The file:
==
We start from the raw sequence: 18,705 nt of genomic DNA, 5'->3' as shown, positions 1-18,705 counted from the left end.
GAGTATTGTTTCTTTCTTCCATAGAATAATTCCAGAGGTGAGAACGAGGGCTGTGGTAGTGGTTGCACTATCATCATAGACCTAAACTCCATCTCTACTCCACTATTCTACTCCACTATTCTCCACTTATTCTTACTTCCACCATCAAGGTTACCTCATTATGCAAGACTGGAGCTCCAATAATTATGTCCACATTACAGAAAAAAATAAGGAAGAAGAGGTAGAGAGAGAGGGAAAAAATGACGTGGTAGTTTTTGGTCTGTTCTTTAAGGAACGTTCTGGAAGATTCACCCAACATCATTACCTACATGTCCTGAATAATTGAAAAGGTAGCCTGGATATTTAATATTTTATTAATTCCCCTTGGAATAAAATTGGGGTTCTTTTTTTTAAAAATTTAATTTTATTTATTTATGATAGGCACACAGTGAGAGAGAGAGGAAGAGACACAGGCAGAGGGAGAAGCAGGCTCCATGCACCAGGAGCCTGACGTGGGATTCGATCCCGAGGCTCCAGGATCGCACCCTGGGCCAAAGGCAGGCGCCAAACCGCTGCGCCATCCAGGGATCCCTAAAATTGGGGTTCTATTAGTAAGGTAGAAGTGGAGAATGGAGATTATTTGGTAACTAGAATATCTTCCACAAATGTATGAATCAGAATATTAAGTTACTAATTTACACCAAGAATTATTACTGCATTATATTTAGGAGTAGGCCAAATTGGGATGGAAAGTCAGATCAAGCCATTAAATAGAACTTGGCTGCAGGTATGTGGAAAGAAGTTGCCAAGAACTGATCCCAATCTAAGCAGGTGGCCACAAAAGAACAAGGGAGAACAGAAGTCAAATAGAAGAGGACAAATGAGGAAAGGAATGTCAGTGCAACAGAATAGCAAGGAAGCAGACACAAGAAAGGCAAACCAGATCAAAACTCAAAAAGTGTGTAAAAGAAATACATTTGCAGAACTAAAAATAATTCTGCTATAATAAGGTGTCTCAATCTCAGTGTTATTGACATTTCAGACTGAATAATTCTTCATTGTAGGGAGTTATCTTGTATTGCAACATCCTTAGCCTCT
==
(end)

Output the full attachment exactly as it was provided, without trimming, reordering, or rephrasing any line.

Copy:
We start from the raw sequence: 18,705 nt of genomic DNA, 5'->3' as shown, positions 1-18,705 counted from the left end.
GAGTATTGTTTCTTTCTTCCATAGAATAATTCCAGAGGTGAGAACGAGGGCTGTGGTAGTGGTTGCACTATCATCATAGACCTAAACTCCATCTCTACTCCACTATTCTACTCCACTATTCTCCACTTATTCTTACTTCCACCATCAAGGTTACCTCATTATGCAAGACTGGAGCTCCAATAATTATGTCCACATTACAGAAAAAAATAAGGAAGAAGAGGTAGAGAGAGAGGGAAAAAATGACGTGGTAGTTTTTGGTCTGTTCTTTAAGGAACGTTCTGGAAGATTCACCCAACATCATTACCTACATGTCCTGAATAATTGAAAAGGTAGCCTGGATATTTAATATTTTATTAATTCCCCTTGGAATAAAATTGGGGTTCTTTTTTTTAAAAATTTAATTTTATTTATTTATGATAGGCACACAGTGAGAGAGAGAGGAAGAGACACAGGCAGAGGGAGAAGCAGGCTCCATGCACCAGGAGCCTGACGTGGGATTCGATCCCGAGGCTCCAGGATCGCACCCTGGGCCAAAGGCAGGCGCCAAACCGCTGCGCCATCCAGGGATCCCTAAAATTGGGGTTCTATTAGTAAGGTAGAAGTGGAGAATGGAGATTATTTGGTAACTAGAATATCTTCCACAAATGTATGAATCAGAATATTAAGTTACTAATTTACACCAAGAATTATTACTGCATTATATTTAGGAGTAGGCCAAATTGGGATGGAAAGTCAGATCAAGCCATTAAATAGAACTTGGCTGCAGGTATGTGGAAAGAAGTTGCCAAGAACTGATCCCAATCTAAGCAGGTGGCCACAAAAGAACAAGGGAGAACAGAAGTCAAATAGAAGAGGACAAATGAGGAAAGGAATGTCAGTGCAACAGAATAGCAAGGAAGCAGACACAAGAAAGGCAAACCAGATCAAAACTCAAAAAGTGTGTAAAAGAAATACATTTGCAGAACTAAAAATAATTCTGCTATAATAAGGTGTCTCAATCTCAGTGTTATTGACATTTCAGACTGAATAATTCTTCATTGTAGGGAGTTATCTTGTATTGCAACATCCTTAGCCTCT